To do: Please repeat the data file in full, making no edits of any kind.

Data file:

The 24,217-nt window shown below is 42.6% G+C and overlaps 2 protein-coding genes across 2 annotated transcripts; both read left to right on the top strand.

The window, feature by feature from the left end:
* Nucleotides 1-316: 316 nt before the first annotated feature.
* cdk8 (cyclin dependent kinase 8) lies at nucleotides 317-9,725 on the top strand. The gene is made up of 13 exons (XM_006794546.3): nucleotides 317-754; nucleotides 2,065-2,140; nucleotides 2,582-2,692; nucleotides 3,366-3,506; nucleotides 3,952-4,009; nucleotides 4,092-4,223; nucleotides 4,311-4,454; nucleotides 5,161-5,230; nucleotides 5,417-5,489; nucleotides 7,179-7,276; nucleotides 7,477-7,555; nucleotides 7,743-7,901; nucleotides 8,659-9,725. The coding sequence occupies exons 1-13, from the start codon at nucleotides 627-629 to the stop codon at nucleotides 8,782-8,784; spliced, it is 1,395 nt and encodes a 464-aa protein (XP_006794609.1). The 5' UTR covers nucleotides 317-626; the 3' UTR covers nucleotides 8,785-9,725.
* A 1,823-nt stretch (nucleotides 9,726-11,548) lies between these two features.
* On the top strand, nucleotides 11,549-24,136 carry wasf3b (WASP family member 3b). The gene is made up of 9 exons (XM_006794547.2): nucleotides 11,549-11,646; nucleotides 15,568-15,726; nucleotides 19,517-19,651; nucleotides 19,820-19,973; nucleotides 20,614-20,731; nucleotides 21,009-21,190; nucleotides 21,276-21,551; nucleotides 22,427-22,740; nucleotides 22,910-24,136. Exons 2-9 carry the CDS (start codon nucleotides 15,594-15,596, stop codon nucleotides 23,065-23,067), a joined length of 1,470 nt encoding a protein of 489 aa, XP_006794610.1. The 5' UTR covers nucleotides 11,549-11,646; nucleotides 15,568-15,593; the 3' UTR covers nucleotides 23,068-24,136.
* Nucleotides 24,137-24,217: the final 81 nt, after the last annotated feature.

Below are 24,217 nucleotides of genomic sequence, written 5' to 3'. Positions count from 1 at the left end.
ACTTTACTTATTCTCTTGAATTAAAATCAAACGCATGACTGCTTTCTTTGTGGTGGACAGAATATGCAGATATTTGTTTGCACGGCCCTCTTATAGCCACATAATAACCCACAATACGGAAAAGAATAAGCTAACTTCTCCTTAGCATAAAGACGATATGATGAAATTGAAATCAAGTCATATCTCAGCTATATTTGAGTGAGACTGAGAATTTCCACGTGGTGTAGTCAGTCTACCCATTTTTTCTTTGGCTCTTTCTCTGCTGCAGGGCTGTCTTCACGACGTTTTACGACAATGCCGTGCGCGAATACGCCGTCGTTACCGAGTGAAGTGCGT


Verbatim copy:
The 24,217-nt window shown below is 42.6% G+C and overlaps 2 protein-coding genes across 2 annotated transcripts; both read left to right on the top strand.

The window, feature by feature from the left end:
* Nucleotides 1-316: 316 nt before the first annotated feature.
* cdk8 (cyclin dependent kinase 8) lies at nucleotides 317-9,725 on the top strand. The gene is made up of 13 exons (XM_006794546.3): nucleotides 317-754; nucleotides 2,065-2,140; nucleotides 2,582-2,692; nucleotides 3,366-3,506; nucleotides 3,952-4,009; nucleotides 4,092-4,223; nucleotides 4,311-4,454; nucleotides 5,161-5,230; nucleotides 5,417-5,489; nucleotides 7,179-7,276; nucleotides 7,477-7,555; nucleotides 7,743-7,901; nucleotides 8,659-9,725. The coding sequence occupies exons 1-13, from the start codon at nucleotides 627-629 to the stop codon at nucleotides 8,782-8,784; spliced, it is 1,395 nt and encodes a 464-aa protein (XP_006794609.1). The 5' UTR covers nucleotides 317-626; the 3' UTR covers nucleotides 8,785-9,725.
* A 1,823-nt stretch (nucleotides 9,726-11,548) lies between these two features.
* On the top strand, nucleotides 11,549-24,136 carry wasf3b (WASP family member 3b). The gene is made up of 9 exons (XM_006794547.2): nucleotides 11,549-11,646; nucleotides 15,568-15,726; nucleotides 19,517-19,651; nucleotides 19,820-19,973; nucleotides 20,614-20,731; nucleotides 21,009-21,190; nucleotides 21,276-21,551; nucleotides 22,427-22,740; nucleotides 22,910-24,136. Exons 2-9 carry the CDS (start codon nucleotides 15,594-15,596, stop codon nucleotides 23,065-23,067), a joined length of 1,470 nt encoding a protein of 489 aa, XP_006794610.1. The 5' UTR covers nucleotides 11,549-11,646; nucleotides 15,568-15,593; the 3' UTR covers nucleotides 23,068-24,136.
* Nucleotides 24,137-24,217: the final 81 nt, after the last annotated feature.

Below are 24,217 nucleotides of genomic sequence, written 5' to 3'. Positions count from 1 at the left end.
ACTTTACTTATTCTCTTGAATTAAAATCAAACGCATGACTGCTTTCTTTGTGGTGGACAGAATATGCAGATATTTGTTTGCACGGCCCTCTTATAGCCACATAATAACCCACAATACGGAAAAGAATAAGCTAACTTCTCCTTAGCATAAAGACGATATGATGAAATTGAAATCAAGTCATATCTCAGCTATATTTGAGTGAGACTGAGAATTTCCACGTGGTGTAGTCAGTCTACCCATTTTTTCTTTGGCTCTTTCTCTGCTGCAGGGCTGTCTTCACGACGTTTTACGACAATGCCGTGCGCGAATACGCCGTCGTTACCGAGTGAAGTGCGT